I know, I know, but Junior’s not through. In fact he’s just warming up. “And your eyes,” he whispers. “The most beautifu—”

The rest I’ll leave to your imagination. Let’s just say it wasn’t like in the movies where I leap into his arms and he slams me against the wall and drills me right there in the hotel lobby, fast and furious, in full view of a thousand security cameras. Not at my age. First, I question the physics of that particular posture. This was soft, slow, gentle, the old-fashioned way. It was delicate and lingering, starting high and working low—not working but delighting so you can actually feel it seeping deep into your blood and bones. A slow free fall and then suddenly he pulls the rip cord! Whoa! Then another fall and—whoa! And another! Whoa! And again!

And the whole thing, it was ... ecstatic. Yes, ecstatic! Even when the angry little voice in the back seat was screaming, “Stop! Stop! You mustn’t do this! You’re violating covenants! You’re throwing away your eternal inheritance! You are so totally blowing it!” And yet the other voice kept countering: inheritance with who? Time and all eternity with Mr. Frump? Elmer Fudd in slippers and a bathrobe? Every scripture and verse from every Sunday School lesson since my baptism was pounding on my head trying to get in: didn’t hear it; didn’t feel it; didn’t care. The voice I heard was the silence of my husband; the voice I heard was no and not now and I don’t have time and I’ve got a meeting; the voice I heard was this young man breathlessly celebrating every pre-plowed inch of me, furrowed or fallow. And when I fell into his arms it was like the tolling of cathedral bells. Eternal bells. From the high Alps to the deep deserts. We clung to each other afterwards, the two of us alone on the floor of the walk-in closet, both of us knowing (and me saying over and over) that this would not (must not) ever happen again, yet lingering together for as long as we possibly could—or as long as my bladder allowed, which turned out to be about fifteen minutes.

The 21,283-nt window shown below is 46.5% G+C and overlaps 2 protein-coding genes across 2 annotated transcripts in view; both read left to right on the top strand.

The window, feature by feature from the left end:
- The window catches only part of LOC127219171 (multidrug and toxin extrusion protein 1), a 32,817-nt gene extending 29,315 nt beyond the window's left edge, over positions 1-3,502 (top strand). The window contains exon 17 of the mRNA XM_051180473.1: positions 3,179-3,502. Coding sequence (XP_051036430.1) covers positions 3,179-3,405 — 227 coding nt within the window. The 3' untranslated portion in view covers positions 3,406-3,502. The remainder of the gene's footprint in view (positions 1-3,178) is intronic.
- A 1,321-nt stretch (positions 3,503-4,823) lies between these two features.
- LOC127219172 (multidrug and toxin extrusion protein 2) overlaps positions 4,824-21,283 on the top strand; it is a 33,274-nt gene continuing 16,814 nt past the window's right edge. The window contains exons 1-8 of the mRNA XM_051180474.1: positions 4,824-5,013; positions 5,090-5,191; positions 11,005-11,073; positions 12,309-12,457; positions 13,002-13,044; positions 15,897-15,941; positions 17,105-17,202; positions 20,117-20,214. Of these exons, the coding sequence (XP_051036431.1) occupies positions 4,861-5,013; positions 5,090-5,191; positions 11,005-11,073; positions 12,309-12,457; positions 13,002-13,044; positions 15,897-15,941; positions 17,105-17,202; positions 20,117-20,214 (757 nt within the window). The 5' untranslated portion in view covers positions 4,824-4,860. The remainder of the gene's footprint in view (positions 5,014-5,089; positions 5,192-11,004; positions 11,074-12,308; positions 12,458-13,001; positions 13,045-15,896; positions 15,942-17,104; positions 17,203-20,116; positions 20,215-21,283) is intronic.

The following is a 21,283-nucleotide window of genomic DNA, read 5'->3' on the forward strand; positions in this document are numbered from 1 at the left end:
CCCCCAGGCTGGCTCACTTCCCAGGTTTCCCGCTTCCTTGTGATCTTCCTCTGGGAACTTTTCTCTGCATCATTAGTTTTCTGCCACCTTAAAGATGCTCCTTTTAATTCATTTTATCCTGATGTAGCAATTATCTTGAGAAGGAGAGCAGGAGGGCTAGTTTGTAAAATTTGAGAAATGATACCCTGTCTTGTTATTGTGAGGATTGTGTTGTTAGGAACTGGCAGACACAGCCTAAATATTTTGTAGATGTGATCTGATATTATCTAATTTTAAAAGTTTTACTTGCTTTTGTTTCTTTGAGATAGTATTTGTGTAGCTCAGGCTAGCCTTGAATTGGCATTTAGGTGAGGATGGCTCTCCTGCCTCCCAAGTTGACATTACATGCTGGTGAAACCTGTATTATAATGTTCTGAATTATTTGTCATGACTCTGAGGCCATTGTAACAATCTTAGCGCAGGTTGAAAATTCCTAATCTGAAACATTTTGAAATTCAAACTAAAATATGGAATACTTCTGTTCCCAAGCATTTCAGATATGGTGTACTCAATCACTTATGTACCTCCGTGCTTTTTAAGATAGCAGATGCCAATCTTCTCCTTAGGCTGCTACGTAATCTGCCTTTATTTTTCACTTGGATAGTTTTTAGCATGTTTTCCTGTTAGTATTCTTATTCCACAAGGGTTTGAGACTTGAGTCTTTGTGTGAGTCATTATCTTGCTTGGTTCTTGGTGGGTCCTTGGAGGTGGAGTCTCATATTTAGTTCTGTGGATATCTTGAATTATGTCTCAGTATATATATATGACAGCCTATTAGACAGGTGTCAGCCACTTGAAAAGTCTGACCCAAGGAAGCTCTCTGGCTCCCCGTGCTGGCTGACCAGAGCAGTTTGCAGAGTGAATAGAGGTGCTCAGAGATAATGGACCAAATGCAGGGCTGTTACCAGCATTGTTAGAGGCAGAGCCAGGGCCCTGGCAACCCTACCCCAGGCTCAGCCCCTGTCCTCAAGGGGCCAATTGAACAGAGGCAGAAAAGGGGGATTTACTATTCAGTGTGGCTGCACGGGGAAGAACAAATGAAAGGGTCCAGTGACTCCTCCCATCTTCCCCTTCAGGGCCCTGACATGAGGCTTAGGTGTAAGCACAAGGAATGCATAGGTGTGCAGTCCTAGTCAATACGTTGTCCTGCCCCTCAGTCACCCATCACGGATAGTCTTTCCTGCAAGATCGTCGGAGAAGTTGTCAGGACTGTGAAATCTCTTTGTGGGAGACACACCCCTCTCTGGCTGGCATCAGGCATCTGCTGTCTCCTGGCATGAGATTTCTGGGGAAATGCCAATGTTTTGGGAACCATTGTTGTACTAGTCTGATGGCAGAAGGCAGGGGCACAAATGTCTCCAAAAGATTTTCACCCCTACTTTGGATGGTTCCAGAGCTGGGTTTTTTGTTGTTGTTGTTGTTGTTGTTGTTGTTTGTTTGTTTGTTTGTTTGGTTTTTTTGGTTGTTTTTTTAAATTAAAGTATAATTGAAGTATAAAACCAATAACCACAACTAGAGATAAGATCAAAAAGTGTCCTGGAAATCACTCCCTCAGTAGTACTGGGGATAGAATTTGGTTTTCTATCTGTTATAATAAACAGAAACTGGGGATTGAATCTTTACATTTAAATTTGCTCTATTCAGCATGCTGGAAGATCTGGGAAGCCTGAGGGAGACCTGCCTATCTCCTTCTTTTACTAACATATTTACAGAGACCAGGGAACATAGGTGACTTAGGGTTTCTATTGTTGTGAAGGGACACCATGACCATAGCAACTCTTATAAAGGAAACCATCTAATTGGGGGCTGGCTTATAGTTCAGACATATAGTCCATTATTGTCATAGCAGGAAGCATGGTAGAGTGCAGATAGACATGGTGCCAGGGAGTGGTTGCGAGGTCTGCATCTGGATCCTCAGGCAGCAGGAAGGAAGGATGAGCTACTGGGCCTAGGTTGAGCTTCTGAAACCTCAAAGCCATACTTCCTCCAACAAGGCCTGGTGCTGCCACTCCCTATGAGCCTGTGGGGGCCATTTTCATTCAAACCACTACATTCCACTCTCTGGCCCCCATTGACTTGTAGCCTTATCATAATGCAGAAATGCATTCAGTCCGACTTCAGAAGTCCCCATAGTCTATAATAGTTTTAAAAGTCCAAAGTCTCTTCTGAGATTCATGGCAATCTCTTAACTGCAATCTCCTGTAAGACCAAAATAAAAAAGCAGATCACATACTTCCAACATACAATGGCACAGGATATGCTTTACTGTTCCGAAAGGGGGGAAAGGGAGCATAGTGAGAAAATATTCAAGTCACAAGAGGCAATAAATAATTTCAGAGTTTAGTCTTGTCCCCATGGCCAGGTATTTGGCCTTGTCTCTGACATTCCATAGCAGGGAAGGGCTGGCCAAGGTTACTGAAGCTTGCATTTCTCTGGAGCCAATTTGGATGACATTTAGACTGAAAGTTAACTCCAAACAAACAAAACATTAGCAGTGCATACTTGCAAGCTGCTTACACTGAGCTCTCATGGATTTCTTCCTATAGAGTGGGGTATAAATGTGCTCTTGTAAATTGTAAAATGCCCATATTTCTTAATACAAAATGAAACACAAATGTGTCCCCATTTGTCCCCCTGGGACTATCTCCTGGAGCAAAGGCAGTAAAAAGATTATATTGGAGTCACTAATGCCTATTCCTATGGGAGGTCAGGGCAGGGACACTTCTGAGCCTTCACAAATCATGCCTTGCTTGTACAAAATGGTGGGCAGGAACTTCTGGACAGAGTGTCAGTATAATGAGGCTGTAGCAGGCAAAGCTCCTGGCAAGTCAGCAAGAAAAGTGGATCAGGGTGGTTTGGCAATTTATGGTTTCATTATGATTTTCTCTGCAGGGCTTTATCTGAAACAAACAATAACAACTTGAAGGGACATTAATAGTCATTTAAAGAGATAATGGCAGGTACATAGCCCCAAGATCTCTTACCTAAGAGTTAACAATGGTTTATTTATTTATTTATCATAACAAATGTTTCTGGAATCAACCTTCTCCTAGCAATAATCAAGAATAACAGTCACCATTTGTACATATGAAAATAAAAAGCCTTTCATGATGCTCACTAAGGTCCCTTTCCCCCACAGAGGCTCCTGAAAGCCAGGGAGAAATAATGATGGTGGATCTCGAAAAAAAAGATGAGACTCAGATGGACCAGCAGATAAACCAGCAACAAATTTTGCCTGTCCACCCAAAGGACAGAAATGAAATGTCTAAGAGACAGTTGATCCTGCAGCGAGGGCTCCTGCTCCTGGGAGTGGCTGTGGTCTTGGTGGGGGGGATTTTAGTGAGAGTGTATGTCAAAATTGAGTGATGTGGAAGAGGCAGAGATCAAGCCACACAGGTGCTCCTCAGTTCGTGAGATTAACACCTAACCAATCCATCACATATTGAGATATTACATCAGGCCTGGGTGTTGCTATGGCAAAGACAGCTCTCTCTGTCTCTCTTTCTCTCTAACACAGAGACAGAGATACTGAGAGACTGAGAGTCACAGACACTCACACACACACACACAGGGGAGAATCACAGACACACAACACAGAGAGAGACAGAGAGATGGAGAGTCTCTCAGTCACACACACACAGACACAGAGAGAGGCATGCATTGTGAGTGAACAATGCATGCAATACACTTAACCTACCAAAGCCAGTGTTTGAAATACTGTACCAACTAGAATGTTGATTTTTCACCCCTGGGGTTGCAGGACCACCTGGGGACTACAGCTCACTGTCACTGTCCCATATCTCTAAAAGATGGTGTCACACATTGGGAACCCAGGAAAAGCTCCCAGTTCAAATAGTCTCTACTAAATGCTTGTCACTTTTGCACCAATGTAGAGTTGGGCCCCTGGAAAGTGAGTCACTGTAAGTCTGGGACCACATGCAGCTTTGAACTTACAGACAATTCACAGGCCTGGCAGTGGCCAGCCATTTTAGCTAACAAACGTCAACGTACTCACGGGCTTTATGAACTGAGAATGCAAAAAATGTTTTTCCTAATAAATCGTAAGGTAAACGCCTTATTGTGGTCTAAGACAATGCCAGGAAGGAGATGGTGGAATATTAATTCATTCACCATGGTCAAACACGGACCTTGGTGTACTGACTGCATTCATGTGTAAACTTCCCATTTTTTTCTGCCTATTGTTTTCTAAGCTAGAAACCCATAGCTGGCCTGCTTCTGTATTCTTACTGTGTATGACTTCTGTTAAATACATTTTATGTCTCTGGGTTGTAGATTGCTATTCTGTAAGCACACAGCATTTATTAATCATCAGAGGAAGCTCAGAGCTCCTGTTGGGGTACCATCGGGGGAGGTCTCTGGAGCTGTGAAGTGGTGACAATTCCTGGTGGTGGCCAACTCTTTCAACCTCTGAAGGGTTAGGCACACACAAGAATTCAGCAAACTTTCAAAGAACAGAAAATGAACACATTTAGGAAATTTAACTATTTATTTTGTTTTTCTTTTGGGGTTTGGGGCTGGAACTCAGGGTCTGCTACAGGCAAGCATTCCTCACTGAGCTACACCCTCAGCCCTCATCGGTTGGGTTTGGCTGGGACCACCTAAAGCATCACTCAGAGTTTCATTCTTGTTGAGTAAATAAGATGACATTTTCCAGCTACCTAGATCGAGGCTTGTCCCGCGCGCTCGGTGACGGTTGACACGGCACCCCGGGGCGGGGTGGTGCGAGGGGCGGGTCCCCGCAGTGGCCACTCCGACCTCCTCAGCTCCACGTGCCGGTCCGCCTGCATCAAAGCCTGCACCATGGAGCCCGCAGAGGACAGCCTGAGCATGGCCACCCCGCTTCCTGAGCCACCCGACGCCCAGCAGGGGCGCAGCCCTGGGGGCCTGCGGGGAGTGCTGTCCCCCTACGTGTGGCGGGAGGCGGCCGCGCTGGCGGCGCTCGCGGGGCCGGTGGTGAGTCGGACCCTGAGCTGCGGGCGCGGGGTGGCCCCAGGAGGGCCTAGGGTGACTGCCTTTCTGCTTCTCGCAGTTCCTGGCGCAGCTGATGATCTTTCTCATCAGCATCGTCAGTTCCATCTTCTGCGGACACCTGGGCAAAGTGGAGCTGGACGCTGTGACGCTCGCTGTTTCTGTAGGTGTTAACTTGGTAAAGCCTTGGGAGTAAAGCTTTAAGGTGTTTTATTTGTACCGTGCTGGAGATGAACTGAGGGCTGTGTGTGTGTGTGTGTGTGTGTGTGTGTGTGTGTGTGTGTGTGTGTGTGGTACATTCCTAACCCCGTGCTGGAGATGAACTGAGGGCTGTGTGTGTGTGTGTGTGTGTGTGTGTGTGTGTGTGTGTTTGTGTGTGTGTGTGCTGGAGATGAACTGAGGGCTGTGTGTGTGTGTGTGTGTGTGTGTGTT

No, no. Absolutely not. Not an excuse, Bishop, just an explanation. It’s my fault, I totally get that. But don’t you think there’s at least a little bit of blame to share? Can I speak bluntly? Yes, I suppose I already have been. But do I have to shoulder all the blame for this while he walks away with a halo over his head? The poor, long-suffering, cuckolded husband diligently going about his church business while I’m tramping around the barnyard? Is that how it goes down? What about equally yoked, as they say, in the honeymoon suite or in the tar pits, equally yoked? Because it’s a lonely life, Bishop. It’s a lonely life, and we try our best to fill it with other things: kids, church, work, grandkids. Yes! Yes! Exactly! All the while trying to forget this other void that’s supposed to be the heart of our eternal happiness. Excuse me? Or relegating it to prohibition? Wow! Interesting take, Bishop. Really interesting take. No, I had no idea. You two look so—so perfect together! I’m so sorry to hear that. Yes, that must be really hard. I can only imagine. I mean, at least I’ve got my book club.